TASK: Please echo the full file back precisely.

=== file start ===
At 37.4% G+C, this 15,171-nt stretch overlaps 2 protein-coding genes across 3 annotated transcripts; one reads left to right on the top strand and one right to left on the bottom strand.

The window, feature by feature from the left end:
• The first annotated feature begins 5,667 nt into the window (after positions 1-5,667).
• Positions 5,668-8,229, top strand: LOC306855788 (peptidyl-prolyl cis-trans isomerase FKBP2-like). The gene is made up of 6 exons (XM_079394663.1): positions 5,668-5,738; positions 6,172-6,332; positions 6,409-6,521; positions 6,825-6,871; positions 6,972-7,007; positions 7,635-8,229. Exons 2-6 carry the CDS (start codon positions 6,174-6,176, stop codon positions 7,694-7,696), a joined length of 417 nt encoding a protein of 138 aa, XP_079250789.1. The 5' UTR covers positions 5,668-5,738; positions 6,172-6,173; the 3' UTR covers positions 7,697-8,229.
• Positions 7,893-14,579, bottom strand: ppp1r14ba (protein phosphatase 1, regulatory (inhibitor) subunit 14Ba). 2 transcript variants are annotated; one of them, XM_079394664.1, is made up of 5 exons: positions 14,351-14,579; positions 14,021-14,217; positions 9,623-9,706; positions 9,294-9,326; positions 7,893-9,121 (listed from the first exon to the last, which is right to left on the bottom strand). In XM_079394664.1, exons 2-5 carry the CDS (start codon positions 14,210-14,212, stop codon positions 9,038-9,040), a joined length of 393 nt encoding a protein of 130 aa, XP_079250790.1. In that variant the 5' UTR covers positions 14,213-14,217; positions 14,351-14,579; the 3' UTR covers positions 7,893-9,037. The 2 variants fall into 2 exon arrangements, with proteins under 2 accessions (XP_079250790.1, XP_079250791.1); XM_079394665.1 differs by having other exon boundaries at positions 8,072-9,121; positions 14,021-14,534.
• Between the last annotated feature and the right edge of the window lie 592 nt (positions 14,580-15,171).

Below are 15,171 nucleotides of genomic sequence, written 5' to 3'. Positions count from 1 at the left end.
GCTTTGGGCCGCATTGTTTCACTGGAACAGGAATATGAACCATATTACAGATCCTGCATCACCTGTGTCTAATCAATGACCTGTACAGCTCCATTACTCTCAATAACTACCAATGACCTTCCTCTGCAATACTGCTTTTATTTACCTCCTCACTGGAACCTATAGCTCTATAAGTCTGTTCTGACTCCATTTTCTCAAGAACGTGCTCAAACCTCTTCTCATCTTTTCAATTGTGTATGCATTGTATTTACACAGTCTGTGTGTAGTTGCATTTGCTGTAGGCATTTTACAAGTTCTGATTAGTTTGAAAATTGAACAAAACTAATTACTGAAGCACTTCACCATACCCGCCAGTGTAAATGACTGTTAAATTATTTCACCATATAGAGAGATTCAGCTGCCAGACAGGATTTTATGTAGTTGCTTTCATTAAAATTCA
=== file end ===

At 37.4% G+C, this 15,171-nt stretch overlaps 2 protein-coding genes across 3 annotated transcripts; one reads left to right on the top strand and one right to left on the bottom strand.

The window, feature by feature from the left end:
• The first annotated feature begins 5,667 nt into the window (after positions 1-5,667).
• Positions 5,668-8,229, top strand: LOC306855788 (peptidyl-prolyl cis-trans isomerase FKBP2-like). The gene is made up of 6 exons (XM_079394663.1): positions 5,668-5,738; positions 6,172-6,332; positions 6,409-6,521; positions 6,825-6,871; positions 6,972-7,007; positions 7,635-8,229. Exons 2-6 carry the CDS (start codon positions 6,174-6,176, stop codon positions 7,694-7,696), a joined length of 417 nt encoding a protein of 138 aa, XP_079250789.1. The 5' UTR covers positions 5,668-5,738; positions 6,172-6,173; the 3' UTR covers positions 7,697-8,229.
• Positions 7,893-14,579, bottom strand: ppp1r14ba (protein phosphatase 1, regulatory (inhibitor) subunit 14Ba). 2 transcript variants are annotated; one of them, XM_079394664.1, is made up of 5 exons: positions 14,351-14,579; positions 14,021-14,217; positions 9,623-9,706; positions 9,294-9,326; positions 7,893-9,121 (listed from the first exon to the last, which is right to left on the bottom strand). In XM_079394664.1, exons 2-5 carry the CDS (start codon positions 14,210-14,212, stop codon positions 9,038-9,040), a joined length of 393 nt encoding a protein of 130 aa, XP_079250790.1. In that variant the 5' UTR covers positions 14,213-14,217; positions 14,351-14,579; the 3' UTR covers positions 7,893-9,037. The 2 variants fall into 2 exon arrangements, with proteins under 2 accessions (XP_079250790.1, XP_079250791.1); XM_079394665.1 differs by having other exon boundaries at positions 8,072-9,121; positions 14,021-14,534.
• Between the last annotated feature and the right edge of the window lie 592 nt (positions 14,580-15,171).

Below are 15,171 nucleotides of genomic sequence, written 5' to 3'. Positions count from 1 at the left end.
GCTTTGGGCCGCATTGTTTCACTGGAACAGGAATATGAACCATATTACAGATCCTGCATCACCTGTGTCTAATCAATGACCTGTACAGCTCCATTACTCTCAATAACTACCAATGACCTTCCTCTGCAATACTGCTTTTATTTACCTCCTCACTGGAACCTATAGCTCTATAAGTCTGTTCTGACTCCATTTTCTCAAGAACGTGCTCAAACCTCTTCTCATCTTTTCAATTGTGTATGCATTGTATTTACACAGTCTGTGTGTAGTTGCATTTGCTGTAGGCATTTTACAAGTTCTGATTAGTTTGAAAATTGAACAAAACTAATTACTGAAGCACTTCACCATACCCGCCAGTGTAAATGACTGTTAAATTATTTCACCATATAGAGAGATTCAGCTGCCAGACAGGATTTTATGTAGTTGCTTTCATTAAAATTCA